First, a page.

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The State | George Skelton CAPITOL JOURNAL

Attorney General's Office Is Catbird Seat for Gubernatorial Hopeful Lockyer

March 31, 2003|George Skelton


In his 17th floor office, with its panoramic view of the nearby Capitol and distant coastal mountains, Atty. Gen. Bill Lockyer is working through a stack of "management decisions" -- staff memos wrapped in blue covers. The one at the moment involves fish served in restaurants to pregnant women.

Fish such as swordfish, shark and tuna (ahi and albacore). These creatures, in particular, contain mercury that can cause cancer and birth defects.

The targeted restaurants range from Denny's to Morton's, Carrows to Benihana. State law requires them to provide "clear and reasonable" warnings to customers about carcinogens and reproductive toxins. They're not doing it, Lockyer claims.

So he decides to sue.

"I'm defending state law," he says. "That's mostly what we do here."

Other "management decisions" on his desk involve a nuclear reactor in San Luis Obispo County, banking regulations, Lloyds of London insurance....

Last year, Lockyer made 2,500 management decisions before his staff stopped counting.

For a consumer-oriented Democrat, occupying the attorney general's office is like being the proverbial kid in the candy shop. Every conceivable state issue is within his grasp.

He gets far more media attention than any other state officeholder, except the governor. And his attention is a lot more favorable than the governor's.

Just this month, Lockyer has made headlines by:

* Filing a civil suit accusing a prominent charity fund-raiser and socialite of defrauding entertainment and political luminaries by misdirecting $1.5 million in donations.

* Coordinating the investigation of 70 energy companies and public utilities. Evidence of massive price gouging was given the Federal Energy Regulatory Commission. "California was plundered, defrauded and ripped off by the energy pirates," declared the AG, who knows how to get quoted.

* Filing Medi-Cal fraud charges against four Southern California dental clinics that he accuses of mistreating hundreds of poor children. "These scammers not only put the health of innocent people at risk, they also ripped off California taxpayers."

The list is long.

Today, he'll tour California to unveil a new program aimed at ending nuisance phone calls by telemarketers.

His proudest achievement so far is ramping up DNA testing. He sponsored bills to modernize a state lab, provide money to local law enforcement and require DNA testing for more crimes.

"Four years ago, they were catching one guy a year with DNA," Lockyer says. "Now they're catching one a day."

Guys like rapists and child molesters.

In this job, you get to be called the state's top cop.

If you're running for governor -- and aren't already governor -- there's no better ballot designation than attorney general.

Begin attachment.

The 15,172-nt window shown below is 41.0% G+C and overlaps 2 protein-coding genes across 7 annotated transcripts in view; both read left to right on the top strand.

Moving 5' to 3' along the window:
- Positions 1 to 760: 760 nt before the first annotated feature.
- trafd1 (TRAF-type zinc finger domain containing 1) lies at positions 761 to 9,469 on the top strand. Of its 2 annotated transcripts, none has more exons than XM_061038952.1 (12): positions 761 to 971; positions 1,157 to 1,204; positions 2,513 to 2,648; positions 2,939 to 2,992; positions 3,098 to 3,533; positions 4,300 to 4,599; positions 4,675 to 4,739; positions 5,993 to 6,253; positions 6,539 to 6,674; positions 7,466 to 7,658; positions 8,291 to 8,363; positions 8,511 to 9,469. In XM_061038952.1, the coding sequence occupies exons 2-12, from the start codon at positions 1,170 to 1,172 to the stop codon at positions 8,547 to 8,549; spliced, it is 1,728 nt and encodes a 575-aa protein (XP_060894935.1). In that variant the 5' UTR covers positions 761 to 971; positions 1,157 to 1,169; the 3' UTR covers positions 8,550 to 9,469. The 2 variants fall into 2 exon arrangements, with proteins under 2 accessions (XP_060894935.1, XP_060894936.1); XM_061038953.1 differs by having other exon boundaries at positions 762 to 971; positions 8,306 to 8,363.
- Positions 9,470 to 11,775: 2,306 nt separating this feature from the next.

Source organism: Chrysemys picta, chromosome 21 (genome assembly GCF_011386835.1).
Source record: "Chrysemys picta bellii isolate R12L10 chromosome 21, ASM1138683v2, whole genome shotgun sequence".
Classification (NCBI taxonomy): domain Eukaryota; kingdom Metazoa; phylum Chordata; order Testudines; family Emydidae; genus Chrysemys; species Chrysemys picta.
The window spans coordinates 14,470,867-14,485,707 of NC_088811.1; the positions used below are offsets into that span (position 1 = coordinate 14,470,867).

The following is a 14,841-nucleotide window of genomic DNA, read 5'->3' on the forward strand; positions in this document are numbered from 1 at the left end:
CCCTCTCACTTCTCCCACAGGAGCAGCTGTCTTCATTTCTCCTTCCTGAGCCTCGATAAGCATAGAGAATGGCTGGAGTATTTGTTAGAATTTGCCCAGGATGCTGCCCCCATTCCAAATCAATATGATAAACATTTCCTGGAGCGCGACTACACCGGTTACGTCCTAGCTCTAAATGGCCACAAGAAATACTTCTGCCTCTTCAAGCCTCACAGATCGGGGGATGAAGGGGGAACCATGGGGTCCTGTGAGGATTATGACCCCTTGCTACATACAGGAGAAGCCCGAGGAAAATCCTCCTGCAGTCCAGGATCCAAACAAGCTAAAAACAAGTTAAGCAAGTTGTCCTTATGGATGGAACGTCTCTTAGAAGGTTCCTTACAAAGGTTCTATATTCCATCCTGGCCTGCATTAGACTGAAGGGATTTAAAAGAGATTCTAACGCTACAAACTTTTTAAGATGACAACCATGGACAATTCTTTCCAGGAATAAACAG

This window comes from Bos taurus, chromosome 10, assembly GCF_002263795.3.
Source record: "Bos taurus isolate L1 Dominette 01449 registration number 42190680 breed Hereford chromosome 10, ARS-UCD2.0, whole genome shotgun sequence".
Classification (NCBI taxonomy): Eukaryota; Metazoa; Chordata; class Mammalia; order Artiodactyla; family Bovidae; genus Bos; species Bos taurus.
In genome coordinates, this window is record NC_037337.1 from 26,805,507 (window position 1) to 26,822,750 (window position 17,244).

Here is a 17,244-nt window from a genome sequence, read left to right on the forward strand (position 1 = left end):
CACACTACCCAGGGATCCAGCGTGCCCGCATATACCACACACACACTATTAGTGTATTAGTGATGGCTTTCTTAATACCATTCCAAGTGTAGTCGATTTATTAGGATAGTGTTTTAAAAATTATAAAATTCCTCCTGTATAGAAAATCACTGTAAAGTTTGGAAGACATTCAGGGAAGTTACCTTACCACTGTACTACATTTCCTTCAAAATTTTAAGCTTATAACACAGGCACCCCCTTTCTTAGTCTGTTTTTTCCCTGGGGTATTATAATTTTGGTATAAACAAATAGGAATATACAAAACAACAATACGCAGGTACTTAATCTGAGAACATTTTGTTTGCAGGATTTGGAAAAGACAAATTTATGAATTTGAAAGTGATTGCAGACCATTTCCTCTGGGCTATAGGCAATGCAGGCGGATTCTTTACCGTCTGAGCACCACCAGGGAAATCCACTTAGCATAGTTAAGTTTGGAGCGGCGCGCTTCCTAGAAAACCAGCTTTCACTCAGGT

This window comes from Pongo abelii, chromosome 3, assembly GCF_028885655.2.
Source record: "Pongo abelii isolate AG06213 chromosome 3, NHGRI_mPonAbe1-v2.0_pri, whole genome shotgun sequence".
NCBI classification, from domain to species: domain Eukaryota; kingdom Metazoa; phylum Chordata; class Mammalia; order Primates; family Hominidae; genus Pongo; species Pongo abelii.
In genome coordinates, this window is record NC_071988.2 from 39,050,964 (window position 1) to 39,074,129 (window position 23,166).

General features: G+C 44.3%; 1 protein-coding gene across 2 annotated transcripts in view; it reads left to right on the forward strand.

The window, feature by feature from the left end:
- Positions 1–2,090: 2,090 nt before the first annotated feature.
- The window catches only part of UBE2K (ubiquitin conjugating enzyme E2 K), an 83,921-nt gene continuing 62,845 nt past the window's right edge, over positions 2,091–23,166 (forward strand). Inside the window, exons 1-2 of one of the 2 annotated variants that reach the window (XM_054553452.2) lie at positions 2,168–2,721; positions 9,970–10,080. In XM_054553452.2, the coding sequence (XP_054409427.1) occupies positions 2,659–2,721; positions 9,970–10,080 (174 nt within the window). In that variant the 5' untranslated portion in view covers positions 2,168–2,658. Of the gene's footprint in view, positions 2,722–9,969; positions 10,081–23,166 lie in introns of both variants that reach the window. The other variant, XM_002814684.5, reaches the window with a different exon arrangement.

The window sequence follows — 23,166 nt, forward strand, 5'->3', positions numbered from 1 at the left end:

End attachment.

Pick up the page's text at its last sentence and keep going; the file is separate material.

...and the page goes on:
"The basic message is: 'Attorney general fights for ordinary people,' " notes political consultant Darry Sragow, who's not associated with Lockyer.

It's why more modern governors have ascended from the AG's office than anyplace else: Earl Warren, Pat Brown and George Deukmejian. Two other AGs were nominated for governor.

Lockyer, 61, was a legislator for 25 years, rising to Senate leader. He'll be termed-out as AG in 2006. "The truth is, if it weren't for term limits, I'd stay here and do this," he says. "This would be my first choice.

"I feel productive, like I'm not ready to retire."

Lockyer's best -- and likely last -- shot at becoming governor will be in 2006. And he's running. Not officially, but there's no doubt.

He has $10 million stashed. He has lined up arguably California's premier political ad-maker, Bill Carrick. And "last week," he says, "I signed up Eli Broad in L.A. as a co-chair." That's Eli Broad, the billionaire philanthropist and political patron.

"I want to be Pat Brown II," says the California native, asserting that politicians have failed to plan for the next generation, as Brown did.

His chief rivals for the Democrat nomination, so far, are state Treasurer Phil Angelides, 49, who also talks up Pat Brown and has $10 million banked, and Lt. Gov. Cruz Bustamante, 49, who some think will wind up running for treasurer.

Actor Arnold Schwarzenegger, a potential Republican candidate, sent Lockyer a $152 bottle of wine after the last election. It was his thanks for Lockyer's co-sponsorship of the actor's after-school initiative. "We're personal friends," Lockyer says. "I've been to the set to watch him film 'Terminator'....

"I hope he supports me rather than run himself. But if he runs, even Arnold will have to learn what it's like to lose."

The race is three years away. The political climate can change and probably will. Gov. Gray Davis could foil the atmosphere for any Democrat. But today, you'd have to rate the attorney general the early front-runner.

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